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CHECKPOINT COPS UNDER SCRUTINY

By: Fe Marie D. Dumaboc, Rosalie Abatayo September 25,2017 - 11:21 PM

In this file photo police officers from Pardo Police Station man a checkpoint, one of several spread all over the region as part of an intensified security blanket in light of continuing clashes between government troops and Islamist militants in Mindanao.
CDN PHOTO/JUNJIE MENDOZA

Police Regional Office, CHR say subjects’ permission needed for body searches, bag inspections

Complaints on alleged body searches conducted by police manning the checkpoints in Mandaue City had reached both the Police Regional Office in Central Visayas (PRO-7) and the regional Commission on Human Rights (CHR-7) yesterday.

Chief Supt. Jose Mario Espino, PRO-7 director, ordered an investigation, while CHR-7 Regional Director Arvin Odron said they would call on the Mandaue City police to address the complaints of body searches and bag inspections.

“That is clearly against our police operational procedures in conducting checkpoints,” Espino said.

He reminded the police to adhere to proper procedure in conducting checkpoints, which should be done in plain view.

He said inspections should be done with utmost courtesy to the vehicle owners and the commuters.

Formal complaint

Odron said the police should be reminded of their obligation to respect a person’s rights when they are doing their job.

“They have their manual which will guide them on how to enforce the law and practically on how to go about their dealings with every person,” Odron said.

But unlike Espino who said they will investigate the incidents even without a complaint, Odron said aggrieved motorists and commuters need to file a formal complaint or give firsthand information that would validate their claims.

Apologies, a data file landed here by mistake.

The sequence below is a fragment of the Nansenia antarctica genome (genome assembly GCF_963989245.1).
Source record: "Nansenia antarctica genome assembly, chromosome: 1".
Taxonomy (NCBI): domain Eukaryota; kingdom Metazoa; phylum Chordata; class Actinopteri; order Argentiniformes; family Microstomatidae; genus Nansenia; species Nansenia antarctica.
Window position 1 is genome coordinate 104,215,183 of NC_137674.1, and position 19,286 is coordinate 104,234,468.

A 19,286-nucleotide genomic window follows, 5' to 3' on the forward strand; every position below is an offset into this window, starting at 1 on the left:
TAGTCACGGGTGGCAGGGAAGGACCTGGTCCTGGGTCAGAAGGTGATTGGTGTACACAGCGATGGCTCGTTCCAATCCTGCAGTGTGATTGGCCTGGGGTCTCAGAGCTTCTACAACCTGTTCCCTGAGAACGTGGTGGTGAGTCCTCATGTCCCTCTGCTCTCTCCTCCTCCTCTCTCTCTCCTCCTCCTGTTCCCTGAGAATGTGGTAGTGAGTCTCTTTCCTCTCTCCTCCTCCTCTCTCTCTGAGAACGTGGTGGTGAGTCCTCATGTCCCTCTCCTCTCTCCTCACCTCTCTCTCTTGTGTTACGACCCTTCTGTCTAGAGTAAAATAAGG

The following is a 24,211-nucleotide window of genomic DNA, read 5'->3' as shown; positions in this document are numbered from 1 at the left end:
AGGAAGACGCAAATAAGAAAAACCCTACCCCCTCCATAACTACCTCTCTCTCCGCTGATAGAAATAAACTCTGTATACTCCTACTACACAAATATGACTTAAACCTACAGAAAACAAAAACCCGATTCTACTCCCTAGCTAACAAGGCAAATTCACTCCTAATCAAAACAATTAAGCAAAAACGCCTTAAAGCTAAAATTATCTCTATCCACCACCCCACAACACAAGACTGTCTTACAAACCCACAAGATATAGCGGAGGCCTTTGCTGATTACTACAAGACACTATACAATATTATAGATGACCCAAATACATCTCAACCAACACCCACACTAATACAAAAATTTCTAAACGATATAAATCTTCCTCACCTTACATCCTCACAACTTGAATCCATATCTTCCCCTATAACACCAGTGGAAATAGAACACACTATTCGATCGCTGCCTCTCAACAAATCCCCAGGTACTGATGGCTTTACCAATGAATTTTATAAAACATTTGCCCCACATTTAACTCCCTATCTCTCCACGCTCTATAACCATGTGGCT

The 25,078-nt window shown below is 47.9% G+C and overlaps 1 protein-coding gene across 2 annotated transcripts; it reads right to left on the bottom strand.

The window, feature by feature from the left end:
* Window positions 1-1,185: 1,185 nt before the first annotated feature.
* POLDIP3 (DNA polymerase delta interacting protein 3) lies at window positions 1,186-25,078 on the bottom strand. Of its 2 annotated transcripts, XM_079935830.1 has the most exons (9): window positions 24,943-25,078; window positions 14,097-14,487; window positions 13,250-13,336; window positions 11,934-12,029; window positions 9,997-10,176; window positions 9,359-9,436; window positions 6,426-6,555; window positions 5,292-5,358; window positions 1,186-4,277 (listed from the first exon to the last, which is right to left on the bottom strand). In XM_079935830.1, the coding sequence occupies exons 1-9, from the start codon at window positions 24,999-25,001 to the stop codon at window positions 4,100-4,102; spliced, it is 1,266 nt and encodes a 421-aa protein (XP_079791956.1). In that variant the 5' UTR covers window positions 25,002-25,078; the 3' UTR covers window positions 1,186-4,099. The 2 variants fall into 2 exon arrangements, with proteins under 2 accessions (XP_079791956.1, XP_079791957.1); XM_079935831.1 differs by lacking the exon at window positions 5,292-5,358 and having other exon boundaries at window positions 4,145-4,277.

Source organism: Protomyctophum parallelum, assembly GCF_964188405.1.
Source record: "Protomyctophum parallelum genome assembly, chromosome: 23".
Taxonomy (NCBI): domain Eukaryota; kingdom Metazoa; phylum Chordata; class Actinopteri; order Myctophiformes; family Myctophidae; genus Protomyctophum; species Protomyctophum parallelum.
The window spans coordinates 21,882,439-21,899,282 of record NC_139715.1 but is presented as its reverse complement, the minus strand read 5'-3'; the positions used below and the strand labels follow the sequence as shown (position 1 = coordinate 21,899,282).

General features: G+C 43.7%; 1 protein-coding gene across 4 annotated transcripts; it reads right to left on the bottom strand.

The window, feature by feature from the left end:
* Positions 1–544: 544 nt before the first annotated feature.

“We need to validate what is the extent of the alleged intrusive body searches,” Odron said in a text message to Cebu Daily News.

A business process outsourcing (BPO) employee, who requested anonymity, complained that his bag was forcibly opened by a police officer during an early morning inspection at a checkpoint in Barangay Subangdaku, Mandaue City, last September 2.

Only exception

The BPO worker said his bag was opened even if he was already checked by uniformed policemen just a couple of meters away.

A warehouse worker also said that he was forced to open his bag when the vehicle he rode in was stopped in a checkpoint in the same barangay last Thursday evening (September 21).

Both employees recounted their experience to Cebu Daily News.

Espino clarified that the only exception for the plain-view inspection is when there is an ongoing pursuit of a specific person or vehicle.

“Body searches and bag inspections are allowed only when there was a robbery or other crimes or when we are pursuing a person. That’s why there are checkpoints, to keep track of vehicles used in crimes,” Espino said.

And even then, Espino said the motorist cannot be forced to submit to body searches or bag and vehicle inspections.

“If the owner declines, further search cannot be done,” he said.

Courtesy, respect

Espino said that while checkpoints are set up as a deterrent against crime, proper procedure should be observed at all times.

“When they conduct the checkpoints, it should be in a well-lighted place, and the personnel conducting it should be in uniform. Also, they should remember to do this with courtesy and respect,” Espino said.

Senior Supt. Roberto Alanas, Mandaue City police chief, said he ordered an investigation into the complaints.